When high-yielding harvests are not enough to secure success for today’s soybean producers, checkoff dollars help ensure a strong, profitable future for producers through driving demand at home and abroad.
Administered by the United Soybean Board (USB), producers invest 0.5 percent market price per bushel, known as a checkoff, into a fund. Used for research, market development, promotion and expansion, the Arkansas Soybean Promotion Board (ASPB) manages half of all checkoff dollars collected in the state and the USB adds the rest to the national checkoff fund*.
Run by 69 volunteer farmers and directors, the USB is based in St. Louis, Missouri with activities monitored by paid staff. Nominated by their state’s soybean board, or Qualified State Soybean Boards (QSSB), they are appointed by the U.S. Secretary of Agriculture. Three members of the USB’s board of directors hail from Arkansas.
Soybeans in Arkansas
Traditionally one of the largest agriculture enterprises in the state with more than 3-million acres of soybean fields in 56 percent of the counties, Arkansas is one of the top 10 soybean producing states in the country.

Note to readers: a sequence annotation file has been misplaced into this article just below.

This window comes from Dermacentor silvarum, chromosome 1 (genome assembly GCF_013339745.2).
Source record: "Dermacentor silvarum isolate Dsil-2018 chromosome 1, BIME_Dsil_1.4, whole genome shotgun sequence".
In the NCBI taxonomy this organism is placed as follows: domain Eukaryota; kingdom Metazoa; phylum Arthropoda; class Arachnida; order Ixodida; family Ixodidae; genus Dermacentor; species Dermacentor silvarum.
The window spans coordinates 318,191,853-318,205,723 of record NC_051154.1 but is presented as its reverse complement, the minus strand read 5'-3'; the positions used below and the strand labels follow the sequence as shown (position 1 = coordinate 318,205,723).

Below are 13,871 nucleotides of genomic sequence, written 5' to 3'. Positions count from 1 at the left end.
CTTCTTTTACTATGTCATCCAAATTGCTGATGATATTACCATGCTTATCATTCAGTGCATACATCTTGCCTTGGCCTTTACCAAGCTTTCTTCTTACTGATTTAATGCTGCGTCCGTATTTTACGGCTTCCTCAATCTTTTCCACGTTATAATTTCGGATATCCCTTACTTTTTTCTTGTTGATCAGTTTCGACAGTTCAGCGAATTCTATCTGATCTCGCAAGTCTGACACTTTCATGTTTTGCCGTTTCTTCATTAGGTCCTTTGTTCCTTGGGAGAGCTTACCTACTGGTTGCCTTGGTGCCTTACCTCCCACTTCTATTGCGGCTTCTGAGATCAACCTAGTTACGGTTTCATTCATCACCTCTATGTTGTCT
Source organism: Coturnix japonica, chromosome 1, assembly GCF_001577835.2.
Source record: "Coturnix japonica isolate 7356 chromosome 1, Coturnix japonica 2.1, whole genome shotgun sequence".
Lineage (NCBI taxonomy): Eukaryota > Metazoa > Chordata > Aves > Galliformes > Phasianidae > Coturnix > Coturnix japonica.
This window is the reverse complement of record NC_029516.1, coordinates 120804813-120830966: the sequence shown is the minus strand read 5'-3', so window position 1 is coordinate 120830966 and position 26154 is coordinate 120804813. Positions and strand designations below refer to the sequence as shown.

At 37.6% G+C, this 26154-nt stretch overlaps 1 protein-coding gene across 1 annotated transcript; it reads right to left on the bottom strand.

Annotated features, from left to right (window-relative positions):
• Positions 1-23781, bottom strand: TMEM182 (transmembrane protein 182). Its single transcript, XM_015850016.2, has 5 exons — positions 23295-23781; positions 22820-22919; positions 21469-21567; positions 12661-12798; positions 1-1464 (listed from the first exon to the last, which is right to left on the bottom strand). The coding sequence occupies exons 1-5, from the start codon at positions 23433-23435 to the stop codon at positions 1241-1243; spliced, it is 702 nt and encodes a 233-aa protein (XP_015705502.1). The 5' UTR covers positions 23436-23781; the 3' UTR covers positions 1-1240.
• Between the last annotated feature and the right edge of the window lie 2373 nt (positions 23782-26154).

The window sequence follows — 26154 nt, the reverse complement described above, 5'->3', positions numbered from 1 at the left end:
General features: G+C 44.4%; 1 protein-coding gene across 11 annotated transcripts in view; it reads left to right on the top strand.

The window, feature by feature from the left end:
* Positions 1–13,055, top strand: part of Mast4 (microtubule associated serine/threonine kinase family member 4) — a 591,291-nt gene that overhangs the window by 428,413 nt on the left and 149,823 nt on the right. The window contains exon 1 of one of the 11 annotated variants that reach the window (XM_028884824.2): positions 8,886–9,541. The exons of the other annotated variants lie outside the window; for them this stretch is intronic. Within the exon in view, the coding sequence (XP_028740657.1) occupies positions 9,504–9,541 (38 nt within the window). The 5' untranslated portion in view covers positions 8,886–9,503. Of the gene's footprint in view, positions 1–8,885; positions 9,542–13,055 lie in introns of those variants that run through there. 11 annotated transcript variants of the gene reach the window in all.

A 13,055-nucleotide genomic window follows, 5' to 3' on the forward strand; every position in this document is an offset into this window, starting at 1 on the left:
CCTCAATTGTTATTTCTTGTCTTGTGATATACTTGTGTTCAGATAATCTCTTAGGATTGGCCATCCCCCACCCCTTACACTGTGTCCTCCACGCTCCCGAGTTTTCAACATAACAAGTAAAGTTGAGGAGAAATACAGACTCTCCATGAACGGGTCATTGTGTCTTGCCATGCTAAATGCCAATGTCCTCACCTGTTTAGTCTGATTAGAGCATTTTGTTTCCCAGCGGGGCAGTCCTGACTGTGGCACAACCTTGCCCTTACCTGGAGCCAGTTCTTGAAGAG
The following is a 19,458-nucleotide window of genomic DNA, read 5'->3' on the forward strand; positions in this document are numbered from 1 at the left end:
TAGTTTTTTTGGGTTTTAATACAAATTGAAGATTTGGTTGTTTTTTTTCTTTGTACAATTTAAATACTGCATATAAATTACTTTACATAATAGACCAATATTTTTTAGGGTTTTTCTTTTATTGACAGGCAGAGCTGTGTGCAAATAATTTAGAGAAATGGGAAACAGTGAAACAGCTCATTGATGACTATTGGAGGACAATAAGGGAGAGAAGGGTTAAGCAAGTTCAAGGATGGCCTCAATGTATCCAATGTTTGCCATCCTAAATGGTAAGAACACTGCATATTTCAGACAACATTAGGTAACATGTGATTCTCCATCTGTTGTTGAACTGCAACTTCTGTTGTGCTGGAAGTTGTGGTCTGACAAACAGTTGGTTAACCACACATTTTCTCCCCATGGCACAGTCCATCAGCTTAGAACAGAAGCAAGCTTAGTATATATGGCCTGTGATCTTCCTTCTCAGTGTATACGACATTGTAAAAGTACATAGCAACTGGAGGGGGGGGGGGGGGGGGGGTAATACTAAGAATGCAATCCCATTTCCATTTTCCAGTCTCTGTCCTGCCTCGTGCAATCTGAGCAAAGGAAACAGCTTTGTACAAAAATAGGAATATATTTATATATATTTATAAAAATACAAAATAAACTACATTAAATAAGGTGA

- Animal agriculture is the number one customer of soybean, 98 percent of soybean meal feeds livestock and poultry.
- Broiler chickens consume about 40 percent of the domestic supply of soybean meal.
- By 2020, China’s demand for U.S. soy will increase by 37 percent with increased demand for protein.
- Approximately 30 percent of soybeans are considered a double crop. Following spring’s wheat harvest, soybeans are planted, allowing the harvest of two row crops in one year.
- Optimum planting in Arkansas is between May 5 – July 5 and they will be harvested between October 15 and November 20.
- Irrigation-furrow via flood and sprinkler is common practice across more than 2-million acres of soybeans.
*Since checkoff dollars are dedicated to research and promotion efforts, the American Soybean Association (ASA) advocates on state and national legislative and regulatory policy issues.